Gates Calls on South Korea to Expand Security Role
By Donna Miles
American Forces Press Service
SEOUL, South Korea, Oct. 21, 2009 Lauding progress toward transferring wartime operational control of South Korean troops to their own country in 2012, Defense Secretary Robert M. Gates today called on the longtime U.S. ally to assume a larger security role on the Korean peninsula and beyond.
Gates told a gathering of about 150 U.S. and South Korean troops at Yongsan Garrison here that he’s impressed in strides the South Korean armed forces have made toward assuming the lead defense role in their national territory. These efforts, along with a bold modernization effort, have built a force he called “poised to lead the defense of your homeland and protect your nation’s security interests around the world.”
Gates called on South Korea’s political leaders to invest more in their country’s defense, at a level “appropriate to Korea’s emerging role as a contributor to global security, and commensurate with the threat you face on the peninsula.”
North Korea – the impetus for the long-term U.S. security commitment here – has become increasingly lethal and destabilizing, he said. Though North Korea still has the capacity, although degraded, to strike south of the demilitarized zone, he noted, that threat pales in comparison to current developments that “threaten not just the peninsula, but the Pacific Rim and international stability as well.”
“Today, it is North Korea’s pursuit of nuclear weapons and proliferation of nuclear know-how and ballistic missile weapons and parts that have focused our attention,” Gates told the audience. “We do not today, nor will we ever, accept a North Korea with nuclear weapons. We will work, as an alliance and with other allies and partners, for the complete and verifiable denuclearization of North Korea.”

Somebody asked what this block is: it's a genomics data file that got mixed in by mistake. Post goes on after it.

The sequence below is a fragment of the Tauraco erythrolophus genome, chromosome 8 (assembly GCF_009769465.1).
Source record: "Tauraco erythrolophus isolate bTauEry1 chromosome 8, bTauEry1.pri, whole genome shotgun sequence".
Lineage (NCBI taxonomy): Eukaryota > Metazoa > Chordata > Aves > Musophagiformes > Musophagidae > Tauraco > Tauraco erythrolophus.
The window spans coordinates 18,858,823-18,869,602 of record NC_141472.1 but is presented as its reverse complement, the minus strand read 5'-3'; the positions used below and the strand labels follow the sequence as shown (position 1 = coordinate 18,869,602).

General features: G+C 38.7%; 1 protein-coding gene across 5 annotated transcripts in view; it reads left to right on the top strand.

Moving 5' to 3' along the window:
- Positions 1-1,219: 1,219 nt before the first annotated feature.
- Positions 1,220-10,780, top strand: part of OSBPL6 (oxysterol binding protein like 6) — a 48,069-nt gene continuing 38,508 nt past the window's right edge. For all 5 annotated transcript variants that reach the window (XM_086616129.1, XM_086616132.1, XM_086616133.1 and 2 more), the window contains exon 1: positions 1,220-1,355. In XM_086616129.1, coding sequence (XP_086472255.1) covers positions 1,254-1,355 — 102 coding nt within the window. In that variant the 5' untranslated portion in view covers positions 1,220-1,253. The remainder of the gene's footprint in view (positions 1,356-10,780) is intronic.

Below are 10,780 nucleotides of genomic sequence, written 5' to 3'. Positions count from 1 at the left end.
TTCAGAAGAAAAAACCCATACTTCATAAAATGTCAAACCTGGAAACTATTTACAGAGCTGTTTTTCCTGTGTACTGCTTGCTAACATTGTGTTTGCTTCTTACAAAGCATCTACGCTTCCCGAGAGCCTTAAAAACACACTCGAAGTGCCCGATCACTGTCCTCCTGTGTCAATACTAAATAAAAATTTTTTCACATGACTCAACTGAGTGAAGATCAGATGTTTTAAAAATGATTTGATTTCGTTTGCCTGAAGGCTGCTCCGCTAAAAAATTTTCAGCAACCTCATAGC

Gates reiterated the U.S. commitment to using the “full range of American military might” to provide extended deterrence. This includes everything from the nuclear umbrella to conventional-strike and missile-defense capabilities, as well as the continued U.S. military presence in South Korea.
But meanwhile, he added, the U.S.-South Korean alliance needs to continue to evolve to stand up to mutual security commitments, including those beyond the Korean peninsula.
Gone are the days, Gates said, when South Korea deployed forces -- in Vietnam and Iraq, for example -- seemingly as a gesture for the United States.
“Going forward, Korea’s international military contributions should be seen as what they are: something that is done to benefit your own security and vital national interests,” he said. “The will and the ability of the Republic of Korea to act regionally and globally are entirely consistent with your obligation to lead the defense of this peninsula.”